Le père de Juliet c’est moi

Chaque mercredi, un auteur nous dévoile son univers

I played Capulet, Juliet’s dad, when I was sixteen in a youth theatre production of Shakespeare’s Romeo and Juliet at the Old Vic Theatre in London. Really, I wanted to be Romeo: we all did; only the Nurse among the girls wanted to be in the play about a Nurse sorting things out instead of the one about Juliet falling in love; we all wanted the attention of being the ones to be loved. We didn’t like Romeo, who played it flaunting himself, and so we liked it when the first night came and all our jealous dreams about him came true. It happened like this: the Inner London Education Authority who organised us to put on the set text for schools had one of those days – like the one in Rosencrantz and Guildenstern Are Dead – when you flip a coin and it keeps coming up Heads: they only booked in girls’ schools. On the opening night we had an audience of a thousand teenage girls screaming their heads off in derision at Romeo trying to get past the line – O sweet Juliet, Thy beauty hath made me effeminate. Well, he was a bit limp, but we didn’t mean for them to tear him apart. He was like a mouse panting in the spotlight under an enormous black cat stretching out its claws from the darkness. Of course, they were only sharing that they all knew about first time nerves ending in impotence – it was part of the sex education we all got out of the play at school – but contempt for a performance not coming up to scratch can be cruel. It started with giggles – which in girls are infectious – and became the roaring sound of a mob starting to enjoy it, ready to pounce and kill anything that moved across the stage if it even opened its mouth. No one wanted to go on – not Capulets, not Montagues – none of the boys, not one of the girls. And seeing it from the audience point of view it must look funny when instead of making an entrance the actors get pushed on to the stage struggling in their costumes. Everyone was getting killed out there. It was blood all over the stage. Until I came on as Juliet’s dad, and grabbed her by the hair, ripped her dress open, and threw her across the room for disobeying me and meeting a boy. I even remembered to glare at Juliet’s mum, daring her to say anything (she didn’t have a line there, so she just turned away). You could hear a pin drop, the silence of Juliet sobbing. And that’s when the penny dropped. The dirty secret about who I was and what was going on for all those girls – I was my dad, jealously guarding the burgeoning sexuality of my teenage sisters against those lurking boys, and they, out there in the dark, were all my daughters, because what was going on in my house was going on in theirs. It was out of the closet, the dirty secret of sexual jealousy and violence between fathers and daughters, made public by the silence that surrounded it – the pin drop, the sobs. Now when I write, that experience of becoming my father to play Capulet informs the way I make characters. And the public silence of 1000 London teenagers has always sounded more thunderingly truthful to me than applause.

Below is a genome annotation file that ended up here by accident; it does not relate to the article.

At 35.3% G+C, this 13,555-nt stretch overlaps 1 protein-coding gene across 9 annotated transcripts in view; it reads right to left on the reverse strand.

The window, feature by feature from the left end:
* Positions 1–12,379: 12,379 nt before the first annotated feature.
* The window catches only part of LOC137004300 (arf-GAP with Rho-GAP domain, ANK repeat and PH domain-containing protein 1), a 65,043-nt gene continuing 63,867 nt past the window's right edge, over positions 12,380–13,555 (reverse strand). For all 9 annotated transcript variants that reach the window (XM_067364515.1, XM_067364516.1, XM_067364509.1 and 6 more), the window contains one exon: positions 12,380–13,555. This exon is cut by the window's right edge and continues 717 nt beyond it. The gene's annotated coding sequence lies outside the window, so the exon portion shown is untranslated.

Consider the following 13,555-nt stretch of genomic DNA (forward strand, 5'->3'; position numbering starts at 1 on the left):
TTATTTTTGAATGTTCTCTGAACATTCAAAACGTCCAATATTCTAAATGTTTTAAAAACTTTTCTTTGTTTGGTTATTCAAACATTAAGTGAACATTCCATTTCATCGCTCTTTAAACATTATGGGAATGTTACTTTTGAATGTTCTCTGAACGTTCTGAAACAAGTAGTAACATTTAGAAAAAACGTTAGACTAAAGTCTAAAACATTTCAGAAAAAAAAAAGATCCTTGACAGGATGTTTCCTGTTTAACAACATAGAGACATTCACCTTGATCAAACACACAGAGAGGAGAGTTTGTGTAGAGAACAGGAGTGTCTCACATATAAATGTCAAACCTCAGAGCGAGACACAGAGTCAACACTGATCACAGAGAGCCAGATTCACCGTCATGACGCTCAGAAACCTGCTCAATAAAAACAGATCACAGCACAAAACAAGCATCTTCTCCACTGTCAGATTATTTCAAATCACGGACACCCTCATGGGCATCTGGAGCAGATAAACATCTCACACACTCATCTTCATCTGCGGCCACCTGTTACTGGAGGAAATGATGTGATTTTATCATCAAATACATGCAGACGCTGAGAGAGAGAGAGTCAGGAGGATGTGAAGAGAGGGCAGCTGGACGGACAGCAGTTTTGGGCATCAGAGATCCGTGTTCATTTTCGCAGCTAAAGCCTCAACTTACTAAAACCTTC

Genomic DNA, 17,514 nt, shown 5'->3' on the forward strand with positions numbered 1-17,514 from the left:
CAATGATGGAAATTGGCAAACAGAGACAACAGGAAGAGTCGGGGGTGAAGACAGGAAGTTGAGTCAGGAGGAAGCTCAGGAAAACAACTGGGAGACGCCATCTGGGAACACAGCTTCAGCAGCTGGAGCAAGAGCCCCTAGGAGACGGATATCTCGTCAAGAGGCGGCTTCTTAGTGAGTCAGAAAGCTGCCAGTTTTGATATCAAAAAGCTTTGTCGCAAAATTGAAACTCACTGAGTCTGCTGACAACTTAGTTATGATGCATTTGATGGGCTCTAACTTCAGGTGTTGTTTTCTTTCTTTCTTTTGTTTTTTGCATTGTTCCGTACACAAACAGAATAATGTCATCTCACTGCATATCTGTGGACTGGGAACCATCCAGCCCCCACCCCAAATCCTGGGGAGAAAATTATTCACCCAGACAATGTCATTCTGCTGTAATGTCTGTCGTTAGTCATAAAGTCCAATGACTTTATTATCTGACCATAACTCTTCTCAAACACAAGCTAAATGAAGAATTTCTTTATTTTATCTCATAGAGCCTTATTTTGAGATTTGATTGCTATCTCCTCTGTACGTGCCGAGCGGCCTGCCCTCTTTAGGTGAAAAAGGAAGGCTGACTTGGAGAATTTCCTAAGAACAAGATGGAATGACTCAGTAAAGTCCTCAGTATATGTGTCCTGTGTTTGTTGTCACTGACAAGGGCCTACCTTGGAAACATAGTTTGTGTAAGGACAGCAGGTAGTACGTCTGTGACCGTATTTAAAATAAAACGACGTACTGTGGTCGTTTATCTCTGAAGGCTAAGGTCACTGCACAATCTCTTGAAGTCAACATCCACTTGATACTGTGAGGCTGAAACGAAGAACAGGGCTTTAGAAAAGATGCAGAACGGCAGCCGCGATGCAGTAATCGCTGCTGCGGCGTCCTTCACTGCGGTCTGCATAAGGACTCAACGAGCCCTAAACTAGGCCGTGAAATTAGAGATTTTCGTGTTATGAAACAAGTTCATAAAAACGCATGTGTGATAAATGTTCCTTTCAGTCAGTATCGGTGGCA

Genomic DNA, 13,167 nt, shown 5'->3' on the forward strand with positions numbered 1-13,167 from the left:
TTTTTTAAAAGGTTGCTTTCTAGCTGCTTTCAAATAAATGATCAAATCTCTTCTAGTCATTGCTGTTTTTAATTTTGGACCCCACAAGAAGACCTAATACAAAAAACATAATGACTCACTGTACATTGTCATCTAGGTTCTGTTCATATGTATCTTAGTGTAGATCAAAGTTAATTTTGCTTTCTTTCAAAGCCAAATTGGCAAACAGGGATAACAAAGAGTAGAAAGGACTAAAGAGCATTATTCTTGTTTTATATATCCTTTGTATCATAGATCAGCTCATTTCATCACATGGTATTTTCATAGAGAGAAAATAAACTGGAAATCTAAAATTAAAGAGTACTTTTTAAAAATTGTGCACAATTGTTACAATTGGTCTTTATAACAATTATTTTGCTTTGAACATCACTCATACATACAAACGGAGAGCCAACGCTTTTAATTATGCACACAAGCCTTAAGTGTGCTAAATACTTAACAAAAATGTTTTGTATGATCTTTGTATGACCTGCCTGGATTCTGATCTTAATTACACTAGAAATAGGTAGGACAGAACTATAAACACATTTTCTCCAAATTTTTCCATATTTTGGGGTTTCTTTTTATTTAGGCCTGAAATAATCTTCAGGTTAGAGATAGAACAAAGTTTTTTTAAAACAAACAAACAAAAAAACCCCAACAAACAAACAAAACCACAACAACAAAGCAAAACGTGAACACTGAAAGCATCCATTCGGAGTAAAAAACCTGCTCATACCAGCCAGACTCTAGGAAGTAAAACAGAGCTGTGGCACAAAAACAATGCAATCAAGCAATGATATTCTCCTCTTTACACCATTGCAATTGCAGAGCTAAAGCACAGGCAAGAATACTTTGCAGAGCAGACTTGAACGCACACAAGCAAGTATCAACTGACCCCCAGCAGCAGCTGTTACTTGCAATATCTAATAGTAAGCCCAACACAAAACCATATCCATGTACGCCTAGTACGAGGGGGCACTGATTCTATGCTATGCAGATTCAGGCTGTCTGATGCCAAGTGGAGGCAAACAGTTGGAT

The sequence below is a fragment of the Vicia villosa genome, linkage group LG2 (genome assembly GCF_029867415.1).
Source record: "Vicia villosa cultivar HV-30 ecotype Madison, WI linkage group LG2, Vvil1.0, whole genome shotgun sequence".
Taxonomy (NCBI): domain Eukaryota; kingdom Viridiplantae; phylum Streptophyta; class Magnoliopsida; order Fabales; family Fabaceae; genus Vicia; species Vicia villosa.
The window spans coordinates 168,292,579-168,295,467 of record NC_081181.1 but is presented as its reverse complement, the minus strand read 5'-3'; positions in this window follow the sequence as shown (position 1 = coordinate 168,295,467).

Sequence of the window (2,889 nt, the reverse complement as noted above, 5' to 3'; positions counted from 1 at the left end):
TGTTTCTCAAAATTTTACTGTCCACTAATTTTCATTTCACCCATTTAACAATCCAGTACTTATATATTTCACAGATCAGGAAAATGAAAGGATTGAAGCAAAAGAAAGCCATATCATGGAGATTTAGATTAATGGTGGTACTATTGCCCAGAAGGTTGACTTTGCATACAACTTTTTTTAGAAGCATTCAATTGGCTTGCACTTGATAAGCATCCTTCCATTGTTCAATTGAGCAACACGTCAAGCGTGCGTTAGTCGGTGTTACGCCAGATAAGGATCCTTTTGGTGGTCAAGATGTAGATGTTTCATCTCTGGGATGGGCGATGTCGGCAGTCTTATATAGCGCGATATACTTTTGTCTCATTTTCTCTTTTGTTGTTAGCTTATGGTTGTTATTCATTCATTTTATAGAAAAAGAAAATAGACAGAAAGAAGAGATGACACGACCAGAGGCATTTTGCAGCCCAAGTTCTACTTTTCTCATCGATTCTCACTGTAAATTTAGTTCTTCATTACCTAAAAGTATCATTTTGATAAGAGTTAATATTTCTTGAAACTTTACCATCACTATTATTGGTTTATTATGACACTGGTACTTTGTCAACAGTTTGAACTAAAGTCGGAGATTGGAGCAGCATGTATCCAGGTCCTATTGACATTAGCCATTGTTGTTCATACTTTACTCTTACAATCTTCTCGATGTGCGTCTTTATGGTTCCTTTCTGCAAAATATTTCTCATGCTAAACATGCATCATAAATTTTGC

Gabriel Gbadamosi